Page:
• By mn90403
      Most of us don't have a geology degree but it would probably help when we are out detecting and doing research.  Geology has a language laced with time periods that I've never taken the time to learn so this is going to be a ramble.
      This is a chart which can help us to know history and geology and place the events which formed our detecting areas into the puzzle.  We can then use plate tectonics to help us know how our region got to where it is today and understand the mountains and folds in the earth's crust.
      How do we tell the difference between geologic ages?
      http://www.stratigraphy.org/index.php/ics-chart-timescale
      One article I read said: On Earth, gold finally reached us some 200 million years after the formation of the planet when meteorites packed with gold and other metals bombarded its surface. During the formation of Earth, molten iron sank to its centre to make the core. This took with it the vast majority of the planet’s precious metals — such as gold and platinum. In fact, there are enough precious metals in the core to cover the entire surface of Earth with a four-metre thick layer.
      https://www.zmescience.com/science/how-gold-is-made-science-064654/
      And then came the plates!
      Tectonic Plates’ Patterns Revealed
      https://www.livescience.com/38819-plate-tectonics-patterns.html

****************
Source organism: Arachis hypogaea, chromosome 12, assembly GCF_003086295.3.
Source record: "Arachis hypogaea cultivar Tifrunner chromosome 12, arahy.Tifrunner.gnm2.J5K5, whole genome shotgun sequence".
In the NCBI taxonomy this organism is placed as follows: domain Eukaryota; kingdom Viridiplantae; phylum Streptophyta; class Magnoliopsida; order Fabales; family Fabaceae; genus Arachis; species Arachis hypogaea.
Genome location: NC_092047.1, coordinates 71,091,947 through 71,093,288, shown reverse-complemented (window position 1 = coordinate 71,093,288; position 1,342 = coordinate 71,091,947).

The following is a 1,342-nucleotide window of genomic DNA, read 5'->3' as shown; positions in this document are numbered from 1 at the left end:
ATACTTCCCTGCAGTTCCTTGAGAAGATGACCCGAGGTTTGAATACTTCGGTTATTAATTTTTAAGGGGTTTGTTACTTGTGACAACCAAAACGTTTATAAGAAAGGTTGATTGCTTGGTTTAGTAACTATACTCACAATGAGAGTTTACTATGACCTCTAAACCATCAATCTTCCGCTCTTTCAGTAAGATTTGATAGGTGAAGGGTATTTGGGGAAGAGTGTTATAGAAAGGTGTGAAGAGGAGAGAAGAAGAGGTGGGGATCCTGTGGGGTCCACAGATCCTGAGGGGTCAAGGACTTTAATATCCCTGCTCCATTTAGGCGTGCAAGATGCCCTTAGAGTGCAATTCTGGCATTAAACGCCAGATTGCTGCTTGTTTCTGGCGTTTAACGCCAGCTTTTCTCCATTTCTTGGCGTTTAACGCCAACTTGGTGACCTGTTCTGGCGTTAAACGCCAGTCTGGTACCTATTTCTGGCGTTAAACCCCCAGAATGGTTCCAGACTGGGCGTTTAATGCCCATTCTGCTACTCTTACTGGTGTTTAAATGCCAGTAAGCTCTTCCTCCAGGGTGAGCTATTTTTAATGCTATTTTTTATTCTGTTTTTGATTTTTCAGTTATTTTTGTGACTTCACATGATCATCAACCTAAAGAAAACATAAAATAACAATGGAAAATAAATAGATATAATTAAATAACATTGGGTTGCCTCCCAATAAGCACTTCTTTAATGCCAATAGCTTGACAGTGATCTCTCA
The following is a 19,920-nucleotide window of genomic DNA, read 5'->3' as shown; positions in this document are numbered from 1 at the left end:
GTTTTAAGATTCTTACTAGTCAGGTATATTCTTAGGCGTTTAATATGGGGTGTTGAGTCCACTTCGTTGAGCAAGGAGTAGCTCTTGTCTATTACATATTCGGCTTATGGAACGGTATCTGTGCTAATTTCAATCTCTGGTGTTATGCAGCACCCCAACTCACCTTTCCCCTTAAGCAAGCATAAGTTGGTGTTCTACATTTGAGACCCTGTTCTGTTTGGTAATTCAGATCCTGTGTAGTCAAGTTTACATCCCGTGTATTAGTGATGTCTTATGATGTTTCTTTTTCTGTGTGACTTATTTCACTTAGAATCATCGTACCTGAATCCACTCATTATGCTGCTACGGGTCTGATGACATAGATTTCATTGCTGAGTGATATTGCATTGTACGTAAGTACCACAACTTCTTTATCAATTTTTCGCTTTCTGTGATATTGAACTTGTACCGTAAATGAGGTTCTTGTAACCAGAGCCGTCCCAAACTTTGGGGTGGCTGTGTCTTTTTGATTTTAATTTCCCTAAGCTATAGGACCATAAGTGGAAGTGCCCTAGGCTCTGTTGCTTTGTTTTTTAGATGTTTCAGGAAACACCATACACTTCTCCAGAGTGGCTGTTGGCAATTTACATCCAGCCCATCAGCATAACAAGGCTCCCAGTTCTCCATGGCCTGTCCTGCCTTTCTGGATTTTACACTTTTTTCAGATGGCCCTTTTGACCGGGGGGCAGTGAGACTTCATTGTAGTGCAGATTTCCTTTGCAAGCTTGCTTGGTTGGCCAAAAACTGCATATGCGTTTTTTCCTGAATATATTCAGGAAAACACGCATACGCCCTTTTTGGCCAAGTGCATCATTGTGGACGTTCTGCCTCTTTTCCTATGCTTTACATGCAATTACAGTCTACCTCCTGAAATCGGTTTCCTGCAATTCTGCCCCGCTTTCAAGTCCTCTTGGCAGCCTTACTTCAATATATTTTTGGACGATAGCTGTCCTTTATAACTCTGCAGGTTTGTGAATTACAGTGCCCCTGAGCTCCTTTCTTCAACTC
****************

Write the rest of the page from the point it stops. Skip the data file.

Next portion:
Can someone that knows this stuff make it more simple?  haha  I mean where did the gold in Arizona, Nevada, California, Australia and New Zealand come from in a geological time frame (the beginning we know from the star or stars) and then the weathering has come into play.  I guess every local Mining College has people working on that so that professional miners are more successful than the rest of us.
      Clay, are you reading this?   The topic is too big so old timers learned from each other and passed along their knowledge of specific deposits and veins.  The USGS and satellite imagery are probably now the tools in use and maybe we as detectorists could get a drone?
      Mitchel
       
    • By GotAU?
      Hello, I am using an iPad as a topo map when I’m out in the field, and also GoogleEarth, and have already downloaded the BLM’s active and inactive gold mine and prospects KML database for Google Earth and was wondering if anyone has found a good source for downloading BLM and/or National Forest KML files? I only seem to have found some local ones for Alaska on the BLM map server website, but nothing for any of the lower Western states. Thanks!
    • By Rick Kempf
      This looks interesting. An app for Android devices for tracking your detecting and recording finds. The possibilities for prospecting are really huge.
      Here's a post regarding the app.
      Link deleted since Findmall update broke all old links
      Here's a link to the Android Play Store for the app.
      https://play.google.com/store/apps/details?id=com.trib.app.tectotraklite
      The IOS version is a Kickstarter Project and I went ahead and pledged $5 hoping he gets it done - cause I don't have an Android phone.
    • By KD0CAC
      I use to mine in No. CA in the 80s & 90s and used topographical maps back then with lots of details , fire & logging road etc.
      Any suggestions , I would like to check display & available details ?
×
×
  • Create New...